Similarly, as aircraft operating altitude decreases the percentage concentration of oxygen in air delivered to the concentrator will increase so that the partial pressure of oxygen-enriched air delivered by the concentrator will rise and the bridge of the partial pressure sensor will again be unbalanced. A signal output by the bridge will be sensed by the pressure transducer 82 and converted to a signal suitable for driving the flow control valve to decrease the flow of hydraulic fluid to the compressor gerotor positive displacement mechanism. This will cause the rate at which the sieve bed chambers are cycled to decrease so that the concentration of oxygen in the oxygen-enriched air delivered by the concentrator unit will fall until the partial pressure is returned to the value at which the bridge of the partial pressure sensor is balanced.
Aircraft on-board gas concentration apparatus in accordance with the present invention is provided as a compact unit which dispenses with the requirement for engine compressor stage bleed air as supply air for the gas concentrator unit and which has minimal requirement for use of electrical systems.
It should be appreciated that whilst the apparatus of the particular embodiment hereinbefore described with reference to and shown in the accompanying drawing is suited for producing oxygen-enriched air, by suitable modification of the concentrator the apparatus could be used for producing separate supplies of oxygen-enriched air and nitrogen-enriched air.
|Cited Patent||Filing date||Publication date||Applicant||Title|
|US3922149 *||Jan 30, 1974||Nov 25, 1975||Garrett Corp||Oxygen air enrichment method|
|US4349357 *||Jun 23, 1980||Sep 14, 1982||Stanley Aviation Corporation||Apparatus and method for fractionating air and other gaseous mixtures|
|US4404005 *||Aug 18, 1981||Sep 13, 1983||Normalair-Garrett (Holdings) Limited||Molecular sieve type gas separation systems|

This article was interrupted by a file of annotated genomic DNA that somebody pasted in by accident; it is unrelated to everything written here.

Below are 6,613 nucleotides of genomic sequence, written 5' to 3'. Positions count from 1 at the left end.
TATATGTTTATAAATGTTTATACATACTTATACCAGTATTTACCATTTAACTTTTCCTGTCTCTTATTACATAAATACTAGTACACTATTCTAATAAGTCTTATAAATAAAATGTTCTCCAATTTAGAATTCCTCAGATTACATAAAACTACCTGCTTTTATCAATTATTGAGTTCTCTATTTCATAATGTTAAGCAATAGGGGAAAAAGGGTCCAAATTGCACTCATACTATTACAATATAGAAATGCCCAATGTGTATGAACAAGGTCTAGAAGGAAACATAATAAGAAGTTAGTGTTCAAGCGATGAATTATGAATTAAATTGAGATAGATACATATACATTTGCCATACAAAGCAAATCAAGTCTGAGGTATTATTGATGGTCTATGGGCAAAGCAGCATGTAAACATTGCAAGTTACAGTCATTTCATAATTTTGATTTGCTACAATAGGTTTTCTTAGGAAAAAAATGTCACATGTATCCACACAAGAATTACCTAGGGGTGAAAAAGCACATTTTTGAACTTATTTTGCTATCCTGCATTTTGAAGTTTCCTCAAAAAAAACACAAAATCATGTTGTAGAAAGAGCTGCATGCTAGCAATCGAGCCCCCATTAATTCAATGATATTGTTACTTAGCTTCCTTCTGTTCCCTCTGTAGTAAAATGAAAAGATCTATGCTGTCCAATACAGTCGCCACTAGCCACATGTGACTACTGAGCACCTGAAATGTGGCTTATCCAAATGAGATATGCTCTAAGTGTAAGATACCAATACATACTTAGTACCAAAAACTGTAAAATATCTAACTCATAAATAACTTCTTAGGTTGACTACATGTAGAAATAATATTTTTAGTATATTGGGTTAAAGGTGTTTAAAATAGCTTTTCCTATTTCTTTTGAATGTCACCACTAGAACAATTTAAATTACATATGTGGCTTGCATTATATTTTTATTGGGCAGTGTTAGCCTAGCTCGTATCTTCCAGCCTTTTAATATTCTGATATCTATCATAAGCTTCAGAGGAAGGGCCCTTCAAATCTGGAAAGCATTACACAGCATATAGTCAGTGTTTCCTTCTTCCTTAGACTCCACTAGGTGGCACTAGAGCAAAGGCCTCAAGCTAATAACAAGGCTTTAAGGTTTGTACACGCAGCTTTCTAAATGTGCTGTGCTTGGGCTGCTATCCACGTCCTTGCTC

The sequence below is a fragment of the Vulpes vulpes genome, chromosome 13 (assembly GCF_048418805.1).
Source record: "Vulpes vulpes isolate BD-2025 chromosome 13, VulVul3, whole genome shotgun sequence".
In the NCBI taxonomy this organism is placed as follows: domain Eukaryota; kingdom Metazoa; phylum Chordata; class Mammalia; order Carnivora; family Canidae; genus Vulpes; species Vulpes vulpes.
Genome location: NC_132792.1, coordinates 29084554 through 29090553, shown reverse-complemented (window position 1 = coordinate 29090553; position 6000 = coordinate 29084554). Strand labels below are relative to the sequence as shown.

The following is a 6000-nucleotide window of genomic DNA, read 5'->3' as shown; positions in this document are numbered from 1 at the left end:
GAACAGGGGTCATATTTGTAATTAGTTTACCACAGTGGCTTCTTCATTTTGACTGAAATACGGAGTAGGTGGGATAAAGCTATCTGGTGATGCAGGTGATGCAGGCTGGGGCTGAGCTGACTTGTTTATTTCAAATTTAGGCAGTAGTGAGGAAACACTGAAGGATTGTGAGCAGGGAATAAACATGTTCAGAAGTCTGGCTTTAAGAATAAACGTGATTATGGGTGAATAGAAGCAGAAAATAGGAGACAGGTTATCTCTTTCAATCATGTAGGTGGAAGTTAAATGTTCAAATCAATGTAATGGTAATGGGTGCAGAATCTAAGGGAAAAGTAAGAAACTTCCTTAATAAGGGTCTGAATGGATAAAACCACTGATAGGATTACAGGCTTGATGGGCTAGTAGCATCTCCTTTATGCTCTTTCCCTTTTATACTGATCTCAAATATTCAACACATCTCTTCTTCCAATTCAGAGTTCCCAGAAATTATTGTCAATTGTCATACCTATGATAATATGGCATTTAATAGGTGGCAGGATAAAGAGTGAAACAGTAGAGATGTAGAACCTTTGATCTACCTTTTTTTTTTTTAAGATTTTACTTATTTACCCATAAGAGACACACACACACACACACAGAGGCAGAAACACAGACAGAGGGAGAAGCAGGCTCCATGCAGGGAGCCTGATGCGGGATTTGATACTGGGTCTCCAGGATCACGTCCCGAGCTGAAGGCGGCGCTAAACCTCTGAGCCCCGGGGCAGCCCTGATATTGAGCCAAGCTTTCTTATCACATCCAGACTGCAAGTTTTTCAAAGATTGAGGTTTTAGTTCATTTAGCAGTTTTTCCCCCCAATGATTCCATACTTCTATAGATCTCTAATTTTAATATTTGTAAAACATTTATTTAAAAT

|US4496376 *||Nov 2, 1981||Jan 29, 1985||Litton Systems, Inc.||Variable area molecular sieve container having a thermal control system|
|US4537607 *||Jul 31, 1984||Aug 27, 1985||Normalair-Garrett (Holdings) Limited||Gas flow controllers for aircraft molecular sieve type gas separation systems|
|US4543109 *||Mar 30, 1984||Sep 24, 1985||Normalair-Garrett (Holdings) Limited||Molecular sieve type gas separation systems|
|US4594080 *||Feb 19, 1985||Jun 10, 1986||Normalair-Garrett Holdings Ltd.||Molecular sieve type gas separation systems|
|US4661124 *||Nov 10, 1982||Apr 28, 1987||Normalair-Garrett (Holding) Limited||Molecular sieve type gas separation systems|
|US4673415 *||May 22, 1986||Jun 16, 1987||Vbm Corporation||Oxygen production system with two stage oxygen pressurization|
|US4681602 *||Dec 24, 1984||Jul 21, 1987||The Boeing Company||Integrated system for generating inert gas and breathing gas on aircraft|
|US4687013 *||Feb 12, 1986||Aug 18, 1987||Normalair-Garrett (Holdings) Limited||Flueric partial pressure sensor|
|EP0036285A2 *||Mar 10, 1981||Sep 23, 1981||Normalair-Garrett (Holdings) Limited||Flueric partial pressure sensor|
|EP0129304A2 *||Mar 16, 1984||Dec 27, 1984||Normalair-Garrett (Holdings) Limited||Molecular sieve type gas separation systems|
|EP0225736A1 *||Nov 11, 1986||Jun 16, 1987||Normalair-Garrett (Holdings) Limited||Molecular sieve bed containers|
|GB2177460A *||Title not available|
|Citing Patent||Filing date||Publication date||Applicant||Title|
|US4880443 *||Dec 22, 1988||Nov 14, 1989||The United States Of America As Represented By The Secretary Of The Air Force||Molecular sieve oxygen concentrator with secondary oxygen purifier|
|US4927434 *||Dec 16, 1988||May 22, 1990||Pall Corporation||Gas component extraction|
|US5004485 *||Mar 26, 1990||Apr 2, 1991||Normalair-Garrett (Holdings) Ltd.||Molecular sieve-type gas separation systems|
|US5071453 *||Oct 19, 1990||Dec 10, 1991||Litton Systems, Inc.||Oxygen concentrator with pressure booster and oxygen concentration monitoring|
|US6077331 *||Nov 28, 1996||Jun 20, 2000||Normalair-Garrett (Holdings) Limited||Molecular sieve type gas separation apparatus and method|